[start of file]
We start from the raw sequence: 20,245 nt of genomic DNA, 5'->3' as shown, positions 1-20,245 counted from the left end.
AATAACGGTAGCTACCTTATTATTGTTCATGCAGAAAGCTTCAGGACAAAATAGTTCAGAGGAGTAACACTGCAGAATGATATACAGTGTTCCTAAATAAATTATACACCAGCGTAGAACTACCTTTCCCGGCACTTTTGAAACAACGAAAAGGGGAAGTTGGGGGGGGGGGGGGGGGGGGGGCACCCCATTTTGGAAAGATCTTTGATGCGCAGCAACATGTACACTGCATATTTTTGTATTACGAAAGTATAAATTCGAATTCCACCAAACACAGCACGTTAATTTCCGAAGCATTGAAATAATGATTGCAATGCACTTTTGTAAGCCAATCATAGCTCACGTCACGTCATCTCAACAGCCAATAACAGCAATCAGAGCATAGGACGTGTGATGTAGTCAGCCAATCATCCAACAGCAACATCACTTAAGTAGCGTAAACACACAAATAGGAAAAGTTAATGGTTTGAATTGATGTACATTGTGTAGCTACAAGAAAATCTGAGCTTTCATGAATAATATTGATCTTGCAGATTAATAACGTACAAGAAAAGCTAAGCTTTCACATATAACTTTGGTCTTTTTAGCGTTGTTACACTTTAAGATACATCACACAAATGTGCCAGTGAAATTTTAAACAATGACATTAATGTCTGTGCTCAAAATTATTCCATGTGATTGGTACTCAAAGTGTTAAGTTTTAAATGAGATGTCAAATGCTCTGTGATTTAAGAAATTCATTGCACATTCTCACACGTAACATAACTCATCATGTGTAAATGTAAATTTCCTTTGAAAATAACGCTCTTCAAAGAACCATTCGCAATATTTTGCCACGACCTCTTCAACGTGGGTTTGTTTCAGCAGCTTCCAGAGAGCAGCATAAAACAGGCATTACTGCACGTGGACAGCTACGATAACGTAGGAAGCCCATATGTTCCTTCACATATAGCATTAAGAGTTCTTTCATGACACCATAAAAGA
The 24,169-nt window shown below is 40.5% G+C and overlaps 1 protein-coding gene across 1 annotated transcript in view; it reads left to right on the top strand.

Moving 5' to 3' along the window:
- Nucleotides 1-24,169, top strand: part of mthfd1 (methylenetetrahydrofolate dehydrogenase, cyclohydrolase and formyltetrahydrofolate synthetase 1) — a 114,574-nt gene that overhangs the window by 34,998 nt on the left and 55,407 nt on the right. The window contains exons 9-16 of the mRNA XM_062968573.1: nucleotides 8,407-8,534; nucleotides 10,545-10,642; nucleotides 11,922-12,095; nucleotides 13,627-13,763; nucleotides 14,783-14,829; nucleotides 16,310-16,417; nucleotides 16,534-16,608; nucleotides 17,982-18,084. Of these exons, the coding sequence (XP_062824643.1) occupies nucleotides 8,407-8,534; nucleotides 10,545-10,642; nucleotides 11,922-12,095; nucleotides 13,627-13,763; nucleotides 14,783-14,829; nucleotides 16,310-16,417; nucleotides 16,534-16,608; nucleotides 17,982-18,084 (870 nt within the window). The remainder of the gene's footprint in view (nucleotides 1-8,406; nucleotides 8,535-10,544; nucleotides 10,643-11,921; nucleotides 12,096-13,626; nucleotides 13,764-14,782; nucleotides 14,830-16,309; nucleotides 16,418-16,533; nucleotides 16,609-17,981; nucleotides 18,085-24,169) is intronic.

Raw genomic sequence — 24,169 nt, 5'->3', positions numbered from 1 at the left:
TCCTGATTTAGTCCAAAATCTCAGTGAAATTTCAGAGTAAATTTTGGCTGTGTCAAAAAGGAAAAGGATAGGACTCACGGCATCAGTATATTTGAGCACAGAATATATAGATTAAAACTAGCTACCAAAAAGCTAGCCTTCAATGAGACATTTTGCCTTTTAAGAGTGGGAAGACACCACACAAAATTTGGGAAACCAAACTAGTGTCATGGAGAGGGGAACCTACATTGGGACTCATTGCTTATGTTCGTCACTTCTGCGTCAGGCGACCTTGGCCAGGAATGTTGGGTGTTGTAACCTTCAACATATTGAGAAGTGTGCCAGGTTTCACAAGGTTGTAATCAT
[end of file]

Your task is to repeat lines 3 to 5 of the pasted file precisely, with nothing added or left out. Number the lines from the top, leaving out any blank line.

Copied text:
The 24,169-nt window shown below is 40.5% G+C and overlaps 1 protein-coding gene across 1 annotated transcript in view; it reads left to right on the top strand.

Moving 5' to 3' along the window:
- Nucleotides 1-24,169, top strand: part of mthfd1 (methylenetetrahydrofolate dehydrogenase, cyclohydrolase and formyltetrahydrofolate synthetase 1) — a 114,574-nt gene that overhangs the window by 34,998 nt on the left and 55,407 nt on the right. The window contains exons 9-16 of the mRNA XM_062968573.1: nucleotides 8,407-8,534; nucleotides 10,545-10,642; nucleotides 11,922-12,095; nucleotides 13,627-13,763; nucleotides 14,783-14,829; nucleotides 16,310-16,417; nucleotides 16,534-16,608; nucleotides 17,982-18,084. Of these exons, the coding sequence (XP_062824643.1) occupies nucleotides 8,407-8,534; nucleotides 10,545-10,642; nucleotides 11,922-12,095; nucleotides 13,627-13,763; nucleotides 14,783-14,829; nucleotides 16,310-16,417; nucleotides 16,534-16,608; nucleotides 17,982-18,084 (870 nt within the window). The remainder of the gene's footprint in view (nucleotides 1-8,406; nucleotides 8,535-10,544; nucleotides 10,643-11,921; nucleotides 12,096-13,626; nucleotides 13,764-14,782; nucleotides 14,830-16,309; nucleotides 16,418-16,533; nucleotides 16,609-17,981; nucleotides 18,085-24,169) is intronic.